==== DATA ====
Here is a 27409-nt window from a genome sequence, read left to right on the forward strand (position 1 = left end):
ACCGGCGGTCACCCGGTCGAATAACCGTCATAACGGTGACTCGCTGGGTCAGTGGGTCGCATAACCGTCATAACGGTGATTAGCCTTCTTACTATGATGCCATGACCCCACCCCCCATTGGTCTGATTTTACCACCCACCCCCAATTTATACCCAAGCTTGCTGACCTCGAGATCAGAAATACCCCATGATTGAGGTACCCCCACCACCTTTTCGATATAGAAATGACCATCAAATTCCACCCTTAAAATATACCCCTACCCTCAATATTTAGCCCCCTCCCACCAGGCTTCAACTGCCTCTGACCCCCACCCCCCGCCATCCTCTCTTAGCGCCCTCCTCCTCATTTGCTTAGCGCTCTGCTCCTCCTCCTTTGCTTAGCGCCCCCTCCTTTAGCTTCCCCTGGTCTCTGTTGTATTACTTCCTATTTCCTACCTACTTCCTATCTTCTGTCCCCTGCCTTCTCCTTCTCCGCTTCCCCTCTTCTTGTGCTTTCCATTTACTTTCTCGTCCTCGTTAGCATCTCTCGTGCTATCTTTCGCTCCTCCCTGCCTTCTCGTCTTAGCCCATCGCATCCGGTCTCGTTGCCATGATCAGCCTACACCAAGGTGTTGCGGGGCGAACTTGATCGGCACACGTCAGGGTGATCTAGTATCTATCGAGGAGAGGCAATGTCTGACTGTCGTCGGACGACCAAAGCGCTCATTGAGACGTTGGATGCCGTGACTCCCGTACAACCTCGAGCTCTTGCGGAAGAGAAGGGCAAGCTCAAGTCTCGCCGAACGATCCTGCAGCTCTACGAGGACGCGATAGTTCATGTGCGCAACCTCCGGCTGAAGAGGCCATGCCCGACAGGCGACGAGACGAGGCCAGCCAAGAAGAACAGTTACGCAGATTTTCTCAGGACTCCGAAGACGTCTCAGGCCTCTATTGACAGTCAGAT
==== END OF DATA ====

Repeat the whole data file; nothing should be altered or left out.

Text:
Here is a 27409-nt window from a genome sequence, read left to right on the forward strand (position 1 = left end):
ACCGGCGGTCACCCGGTCGAATAACCGTCATAACGGTGACTCGCTGGGTCAGTGGGTCGCATAACCGTCATAACGGTGATTAGCCTTCTTACTATGATGCCATGACCCCACCCCCCATTGGTCTGATTTTACCACCCACCCCCAATTTATACCCAAGCTTGCTGACCTCGAGATCAGAAATACCCCATGATTGAGGTACCCCCACCACCTTTTCGATATAGAAATGACCATCAAATTCCACCCTTAAAATATACCCCTACCCTCAATATTTAGCCCCCTCCCACCAGGCTTCAACTGCCTCTGACCCCCACCCCCCGCCATCCTCTCTTAGCGCCCTCCTCCTCATTTGCTTAGCGCTCTGCTCCTCCTCCTTTGCTTAGCGCCCCCTCCTTTAGCTTCCCCTGGTCTCTGTTGTATTACTTCCTATTTCCTACCTACTTCCTATCTTCTGTCCCCTGCCTTCTCCTTCTCCGCTTCCCCTCTTCTTGTGCTTTCCATTTACTTTCTCGTCCTCGTTAGCATCTCTCGTGCTATCTTTCGCTCCTCCCTGCCTTCTCGTCTTAGCCCATCGCATCCGGTCTCGTTGCCATGATCAGCCTACACCAAGGTGTTGCGGGGCGAACTTGATCGGCACACGTCAGGGTGATCTAGTATCTATCGAGGAGAGGCAATGTCTGACTGTCGTCGGACGACCAAAGCGCTCATTGAGACGTTGGATGCCGTGACTCCCGTACAACCTCGAGCTCTTGCGGAAGAGAAGGGCAAGCTCAAGTCTCGCCGAACGATCCTGCAGCTCTACGAGGACGCGATAGTTCATGTGCGCAACCTCCGGCTGAAGAGGCCATGCCCGACAGGCGACGAGACGAGGCCAGCCAAGAAGAACAGTTACGCAGATTTTCTCAGGACTCCGAAGACGTCTCAGGCCTCTATTGACAGTCAGAT